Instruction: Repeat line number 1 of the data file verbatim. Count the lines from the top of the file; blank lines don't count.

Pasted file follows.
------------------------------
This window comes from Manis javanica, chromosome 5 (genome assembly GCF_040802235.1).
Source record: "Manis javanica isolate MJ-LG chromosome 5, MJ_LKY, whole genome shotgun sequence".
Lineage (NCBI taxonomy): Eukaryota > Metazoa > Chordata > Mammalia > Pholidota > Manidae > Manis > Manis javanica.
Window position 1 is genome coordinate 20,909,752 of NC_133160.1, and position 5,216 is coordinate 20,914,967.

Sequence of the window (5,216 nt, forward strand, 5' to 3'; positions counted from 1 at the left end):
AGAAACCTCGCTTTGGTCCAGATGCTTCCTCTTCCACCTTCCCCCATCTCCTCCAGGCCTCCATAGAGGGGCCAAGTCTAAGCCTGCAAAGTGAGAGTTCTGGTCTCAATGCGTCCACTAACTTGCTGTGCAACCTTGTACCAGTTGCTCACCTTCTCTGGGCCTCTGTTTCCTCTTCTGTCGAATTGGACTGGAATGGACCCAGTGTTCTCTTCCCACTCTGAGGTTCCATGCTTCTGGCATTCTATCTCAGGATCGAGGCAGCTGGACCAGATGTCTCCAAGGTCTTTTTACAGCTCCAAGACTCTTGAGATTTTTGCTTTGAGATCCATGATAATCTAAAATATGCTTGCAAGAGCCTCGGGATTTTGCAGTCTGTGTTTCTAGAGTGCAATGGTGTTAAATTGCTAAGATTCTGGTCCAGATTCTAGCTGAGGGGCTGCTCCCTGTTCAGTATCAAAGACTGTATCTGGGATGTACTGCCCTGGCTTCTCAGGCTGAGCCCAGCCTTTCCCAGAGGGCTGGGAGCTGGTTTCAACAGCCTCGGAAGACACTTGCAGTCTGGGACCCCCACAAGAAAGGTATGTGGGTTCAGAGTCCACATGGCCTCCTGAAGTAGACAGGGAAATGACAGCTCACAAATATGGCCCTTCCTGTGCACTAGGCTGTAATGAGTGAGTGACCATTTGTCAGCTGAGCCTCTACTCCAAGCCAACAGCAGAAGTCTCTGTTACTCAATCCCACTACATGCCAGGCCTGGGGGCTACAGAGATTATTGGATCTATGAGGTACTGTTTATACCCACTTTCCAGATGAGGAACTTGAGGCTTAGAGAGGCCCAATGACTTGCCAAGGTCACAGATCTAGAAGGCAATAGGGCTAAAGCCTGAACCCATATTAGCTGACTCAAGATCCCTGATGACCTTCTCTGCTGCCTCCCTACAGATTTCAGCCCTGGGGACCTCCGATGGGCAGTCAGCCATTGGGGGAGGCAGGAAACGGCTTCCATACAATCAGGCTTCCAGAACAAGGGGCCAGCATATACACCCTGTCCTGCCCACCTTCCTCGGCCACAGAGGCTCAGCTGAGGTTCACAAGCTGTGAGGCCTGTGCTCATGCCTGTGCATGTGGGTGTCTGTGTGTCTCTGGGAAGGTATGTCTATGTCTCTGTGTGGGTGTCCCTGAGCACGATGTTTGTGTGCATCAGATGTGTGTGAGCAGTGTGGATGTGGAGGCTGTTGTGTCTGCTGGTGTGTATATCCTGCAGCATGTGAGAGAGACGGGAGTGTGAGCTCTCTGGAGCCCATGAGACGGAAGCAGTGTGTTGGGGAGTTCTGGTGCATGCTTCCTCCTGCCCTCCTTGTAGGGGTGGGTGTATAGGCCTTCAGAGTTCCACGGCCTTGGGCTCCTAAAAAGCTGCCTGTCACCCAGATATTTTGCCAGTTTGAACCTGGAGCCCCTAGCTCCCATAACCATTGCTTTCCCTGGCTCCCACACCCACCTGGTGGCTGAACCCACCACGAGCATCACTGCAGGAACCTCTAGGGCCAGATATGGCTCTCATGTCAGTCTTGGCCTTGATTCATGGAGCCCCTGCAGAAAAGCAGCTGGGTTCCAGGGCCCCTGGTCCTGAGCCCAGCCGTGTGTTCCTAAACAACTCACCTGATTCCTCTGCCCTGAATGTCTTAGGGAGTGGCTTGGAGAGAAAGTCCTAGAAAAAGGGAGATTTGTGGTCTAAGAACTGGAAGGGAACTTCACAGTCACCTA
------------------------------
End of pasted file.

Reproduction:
This window comes from Manis javanica, chromosome 5 (genome assembly GCF_040802235.1).